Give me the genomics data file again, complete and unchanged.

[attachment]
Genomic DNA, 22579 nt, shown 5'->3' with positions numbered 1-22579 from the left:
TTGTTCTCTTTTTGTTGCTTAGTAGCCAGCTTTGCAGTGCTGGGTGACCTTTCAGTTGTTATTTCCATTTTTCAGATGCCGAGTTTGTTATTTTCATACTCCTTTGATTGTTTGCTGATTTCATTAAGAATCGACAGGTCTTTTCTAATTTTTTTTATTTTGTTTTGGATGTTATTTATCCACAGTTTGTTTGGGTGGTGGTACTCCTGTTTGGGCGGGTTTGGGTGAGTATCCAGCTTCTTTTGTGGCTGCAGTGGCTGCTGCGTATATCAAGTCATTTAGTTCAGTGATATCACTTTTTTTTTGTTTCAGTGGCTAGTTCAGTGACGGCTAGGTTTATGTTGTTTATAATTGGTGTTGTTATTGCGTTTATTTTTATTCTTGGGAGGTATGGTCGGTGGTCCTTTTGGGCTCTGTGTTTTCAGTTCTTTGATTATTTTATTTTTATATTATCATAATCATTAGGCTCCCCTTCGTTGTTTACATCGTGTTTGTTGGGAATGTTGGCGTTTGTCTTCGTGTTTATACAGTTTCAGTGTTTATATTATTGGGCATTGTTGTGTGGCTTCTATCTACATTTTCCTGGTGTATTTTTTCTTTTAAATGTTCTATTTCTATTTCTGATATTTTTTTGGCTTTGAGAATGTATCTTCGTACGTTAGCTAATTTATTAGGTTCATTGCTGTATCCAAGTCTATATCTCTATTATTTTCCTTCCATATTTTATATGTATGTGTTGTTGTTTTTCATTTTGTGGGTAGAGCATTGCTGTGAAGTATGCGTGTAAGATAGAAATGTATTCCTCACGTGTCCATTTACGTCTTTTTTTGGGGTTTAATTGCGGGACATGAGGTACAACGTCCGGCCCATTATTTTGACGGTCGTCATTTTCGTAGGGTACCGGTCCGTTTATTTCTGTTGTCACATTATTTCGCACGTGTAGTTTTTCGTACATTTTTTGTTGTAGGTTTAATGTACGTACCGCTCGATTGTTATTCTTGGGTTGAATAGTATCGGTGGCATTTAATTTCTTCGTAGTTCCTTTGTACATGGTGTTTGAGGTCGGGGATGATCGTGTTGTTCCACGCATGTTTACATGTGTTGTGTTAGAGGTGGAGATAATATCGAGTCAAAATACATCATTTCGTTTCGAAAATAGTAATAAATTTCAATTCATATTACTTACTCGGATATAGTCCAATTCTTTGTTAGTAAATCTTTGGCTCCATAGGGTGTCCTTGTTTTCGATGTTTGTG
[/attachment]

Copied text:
Genomic DNA, 22579 nt, shown 5'->3' with positions numbered 1-22579 from the left:
TTGTTCTCTTTTTGTTGCTTAGTAGCCAGCTTTGCAGTGCTGGGTGACCTTTCAGTTGTTATTTCCATTTTTCAGATGCCGAGTTTGTTATTTTCATACTCCTTTGATTGTTTGCTGATTTCATTAAGAATCGACAGGTCTTTTCTAATTTTTTTTATTTTGTTTTGGATGTTATTTATCCACAGTTTGTTTGGGTGGTGGTACTCCTGTTTGGGCGGGTTTGGGTGAGTATCCAGCTTCTTTTGTGGCTGCAGTGGCTGCTGCGTATATCAAGTCATTTAGTTCAGTGATATCACTTTTTTTTTGTTTCAGTGGCTAGTTCAGTGACGGCTAGGTTTATGTTGTTTATAATTGGTGTTGTTATTGCGTTTATTTTTATTCTTGGGAGGTATGGTCGGTGGTCCTTTTGGGCTCTGTGTTTTCAGTTCTTTGATTATTTTATTTTTATATTATCATAATCATTAGGCTCCCCTTCGTTGTTTACATCGTGTTTGTTGGGAATGTTGGCGTTTGTCTTCGTGTTTATACAGTTTCAGTGTTTATATTATTGGGCATTGTTGTGTGGCTTCTATCTACATTTTCCTGGTGTATTTTTTCTTTTAAATGTTCTATTTCTATTTCTGATATTTTTTTGGCTTTGAGAATGTATCTTCGTACGTTAGCTAATTTATTAGGTTCATTGCTGTATCCAAGTCTATATCTCTATTATTTTCCTTCCATATTTTATATGTATGTGTTGTTGTTTTTCATTTTGTGGGTAGAGCATTGCTGTGAAGTATGCGTGTAAGATAGAAATGTATTCCTCACGTGTCCATTTACGTCTTTTTTTGGGGTTTAATTGCGGGACATGAGGTACAACGTCCGGCCCATTATTTTGACGGTCGTCATTTTCGTAGGGTACCGGTCCGTTTATTTCTGTTGTCACATTATTTCGCACGTGTAGTTTTTCGTACATTTTTTGTTGTAGGTTTAATGTACGTACCGCTCGATTGTTATTCTTGGGTTGAATAGTATCGGTGGCATTTAATTTCTTCGTAGTTCCTTTGTACATGGTGTTTGAGGTCGGGGATGATCGTGTTGTTCCACGCATGTTTACATGTGTTGTGTTAGAGGTGGAGATAATATCGAGTCAAAATACATCATTTCGTTTCGAAAATAGTAATAAATTTCAATTCATATTACTTACTCGGATATAGTCCAATTCTTTGTTAGTAAATCTTTGGCTCCATAGGGTGTCCTTGTTTTCGATGTTTGTG